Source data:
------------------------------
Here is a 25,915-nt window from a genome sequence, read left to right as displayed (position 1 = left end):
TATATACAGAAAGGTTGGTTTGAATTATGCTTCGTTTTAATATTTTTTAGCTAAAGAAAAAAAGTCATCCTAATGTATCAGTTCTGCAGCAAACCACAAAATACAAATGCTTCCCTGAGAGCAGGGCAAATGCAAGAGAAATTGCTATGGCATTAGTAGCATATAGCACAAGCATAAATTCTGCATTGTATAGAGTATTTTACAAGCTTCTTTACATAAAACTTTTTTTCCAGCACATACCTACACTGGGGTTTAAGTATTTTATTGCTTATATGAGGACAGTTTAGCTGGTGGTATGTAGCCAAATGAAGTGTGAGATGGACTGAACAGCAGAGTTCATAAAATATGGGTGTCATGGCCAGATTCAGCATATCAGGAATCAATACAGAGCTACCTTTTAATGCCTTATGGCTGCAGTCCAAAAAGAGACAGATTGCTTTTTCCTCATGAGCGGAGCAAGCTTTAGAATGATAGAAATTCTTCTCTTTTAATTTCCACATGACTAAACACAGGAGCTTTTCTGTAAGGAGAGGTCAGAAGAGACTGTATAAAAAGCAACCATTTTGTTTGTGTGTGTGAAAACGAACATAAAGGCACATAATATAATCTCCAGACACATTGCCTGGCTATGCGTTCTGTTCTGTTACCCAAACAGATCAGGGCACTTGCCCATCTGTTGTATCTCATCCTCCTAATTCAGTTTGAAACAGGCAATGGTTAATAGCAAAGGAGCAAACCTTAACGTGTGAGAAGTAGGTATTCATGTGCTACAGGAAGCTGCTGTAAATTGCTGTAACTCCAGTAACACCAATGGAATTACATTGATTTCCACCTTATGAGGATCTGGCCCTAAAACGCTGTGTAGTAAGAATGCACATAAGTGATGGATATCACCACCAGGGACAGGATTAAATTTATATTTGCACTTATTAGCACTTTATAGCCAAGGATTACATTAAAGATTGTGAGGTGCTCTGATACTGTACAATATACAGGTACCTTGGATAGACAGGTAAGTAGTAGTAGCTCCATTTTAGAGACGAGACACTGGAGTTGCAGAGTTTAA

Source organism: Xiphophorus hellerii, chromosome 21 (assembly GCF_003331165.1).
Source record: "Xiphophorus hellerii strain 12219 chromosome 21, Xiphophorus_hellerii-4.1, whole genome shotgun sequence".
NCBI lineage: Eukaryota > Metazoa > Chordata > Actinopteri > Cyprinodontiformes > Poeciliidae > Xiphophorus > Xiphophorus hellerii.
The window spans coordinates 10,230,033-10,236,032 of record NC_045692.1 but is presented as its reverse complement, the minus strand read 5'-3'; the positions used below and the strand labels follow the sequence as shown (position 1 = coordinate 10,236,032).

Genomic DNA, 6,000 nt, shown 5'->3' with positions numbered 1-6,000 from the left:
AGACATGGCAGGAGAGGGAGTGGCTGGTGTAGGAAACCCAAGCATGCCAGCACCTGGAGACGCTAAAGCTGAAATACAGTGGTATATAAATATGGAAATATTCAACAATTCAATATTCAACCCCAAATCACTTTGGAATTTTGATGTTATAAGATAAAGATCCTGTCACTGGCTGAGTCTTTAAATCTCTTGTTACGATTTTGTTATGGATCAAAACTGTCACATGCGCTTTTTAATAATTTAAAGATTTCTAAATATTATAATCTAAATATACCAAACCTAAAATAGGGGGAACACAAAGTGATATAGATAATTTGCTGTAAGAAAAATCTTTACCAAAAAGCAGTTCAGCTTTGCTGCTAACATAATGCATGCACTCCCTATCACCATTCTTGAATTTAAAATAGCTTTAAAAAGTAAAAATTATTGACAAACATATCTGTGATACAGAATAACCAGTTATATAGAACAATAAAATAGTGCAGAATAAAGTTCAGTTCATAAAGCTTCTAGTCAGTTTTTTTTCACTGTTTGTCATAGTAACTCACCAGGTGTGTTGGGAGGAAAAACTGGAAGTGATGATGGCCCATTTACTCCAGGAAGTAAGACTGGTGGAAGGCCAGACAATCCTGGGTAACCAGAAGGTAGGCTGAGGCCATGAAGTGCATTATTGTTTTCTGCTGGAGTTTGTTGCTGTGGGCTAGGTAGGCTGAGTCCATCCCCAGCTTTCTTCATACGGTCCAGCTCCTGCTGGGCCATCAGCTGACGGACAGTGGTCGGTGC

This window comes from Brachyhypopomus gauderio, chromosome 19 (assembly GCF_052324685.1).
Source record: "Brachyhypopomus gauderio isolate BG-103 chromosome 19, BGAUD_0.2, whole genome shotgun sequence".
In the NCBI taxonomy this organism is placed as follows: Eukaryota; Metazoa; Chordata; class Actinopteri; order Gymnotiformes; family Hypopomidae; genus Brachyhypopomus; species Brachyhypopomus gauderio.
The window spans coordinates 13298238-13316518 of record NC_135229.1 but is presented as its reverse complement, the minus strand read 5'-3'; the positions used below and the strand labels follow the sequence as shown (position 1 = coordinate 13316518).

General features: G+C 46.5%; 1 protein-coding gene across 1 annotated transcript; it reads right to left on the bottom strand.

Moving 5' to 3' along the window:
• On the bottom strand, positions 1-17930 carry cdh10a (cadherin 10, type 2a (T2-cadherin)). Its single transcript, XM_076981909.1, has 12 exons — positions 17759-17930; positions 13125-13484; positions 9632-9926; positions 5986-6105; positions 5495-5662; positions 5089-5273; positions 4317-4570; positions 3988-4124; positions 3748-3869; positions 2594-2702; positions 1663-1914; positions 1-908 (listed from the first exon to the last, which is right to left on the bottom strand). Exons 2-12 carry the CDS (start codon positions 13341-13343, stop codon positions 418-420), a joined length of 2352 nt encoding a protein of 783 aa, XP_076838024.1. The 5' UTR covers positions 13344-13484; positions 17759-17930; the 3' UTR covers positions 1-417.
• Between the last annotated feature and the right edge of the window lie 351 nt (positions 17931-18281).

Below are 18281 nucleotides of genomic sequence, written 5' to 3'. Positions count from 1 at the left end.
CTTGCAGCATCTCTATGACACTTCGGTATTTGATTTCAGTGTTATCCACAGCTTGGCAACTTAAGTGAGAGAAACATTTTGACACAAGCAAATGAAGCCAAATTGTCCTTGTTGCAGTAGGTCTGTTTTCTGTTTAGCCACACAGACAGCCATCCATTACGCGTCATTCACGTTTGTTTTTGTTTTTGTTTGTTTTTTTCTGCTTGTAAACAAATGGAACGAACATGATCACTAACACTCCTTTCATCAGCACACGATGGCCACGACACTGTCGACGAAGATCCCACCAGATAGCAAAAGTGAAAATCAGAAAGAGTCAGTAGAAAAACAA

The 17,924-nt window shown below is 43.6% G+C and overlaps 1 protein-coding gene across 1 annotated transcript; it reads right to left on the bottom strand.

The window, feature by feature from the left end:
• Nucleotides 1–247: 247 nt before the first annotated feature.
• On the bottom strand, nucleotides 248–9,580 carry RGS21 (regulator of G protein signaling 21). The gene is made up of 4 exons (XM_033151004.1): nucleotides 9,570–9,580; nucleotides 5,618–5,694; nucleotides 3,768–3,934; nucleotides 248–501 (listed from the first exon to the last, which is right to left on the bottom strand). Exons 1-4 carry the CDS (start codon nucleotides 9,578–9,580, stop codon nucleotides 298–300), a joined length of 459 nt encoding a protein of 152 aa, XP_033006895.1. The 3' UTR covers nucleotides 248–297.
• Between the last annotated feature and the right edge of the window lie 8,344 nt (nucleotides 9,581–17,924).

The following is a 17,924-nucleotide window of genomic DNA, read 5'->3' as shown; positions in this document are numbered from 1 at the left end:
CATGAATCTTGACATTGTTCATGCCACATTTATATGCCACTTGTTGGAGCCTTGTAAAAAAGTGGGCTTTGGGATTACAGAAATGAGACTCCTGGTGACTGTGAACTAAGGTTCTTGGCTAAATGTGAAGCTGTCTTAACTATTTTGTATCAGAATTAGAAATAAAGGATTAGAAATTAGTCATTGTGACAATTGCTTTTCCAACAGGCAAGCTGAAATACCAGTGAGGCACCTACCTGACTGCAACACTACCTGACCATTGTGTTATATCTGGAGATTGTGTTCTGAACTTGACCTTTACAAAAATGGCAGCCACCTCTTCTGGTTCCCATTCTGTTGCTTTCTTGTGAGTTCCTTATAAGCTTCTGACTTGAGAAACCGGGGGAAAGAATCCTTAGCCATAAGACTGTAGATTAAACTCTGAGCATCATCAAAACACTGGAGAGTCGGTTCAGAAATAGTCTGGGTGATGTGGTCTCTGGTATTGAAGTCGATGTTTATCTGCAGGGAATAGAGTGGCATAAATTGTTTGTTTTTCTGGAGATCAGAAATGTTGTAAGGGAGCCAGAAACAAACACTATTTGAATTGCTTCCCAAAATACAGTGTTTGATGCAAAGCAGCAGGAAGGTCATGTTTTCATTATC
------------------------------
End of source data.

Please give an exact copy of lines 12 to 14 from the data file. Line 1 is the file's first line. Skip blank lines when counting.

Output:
The window spans coordinates 13298238-13316518 of record NC_135229.1 but is presented as its reverse complement, the minus strand read 5'-3'; the positions used below and the strand labels follow the sequence as shown (position 1 = coordinate 13316518).

General features: G+C 46.5%; 1 protein-coding gene across 1 annotated transcript; it reads right to left on the bottom strand.

Moving 5' to 3' along the window: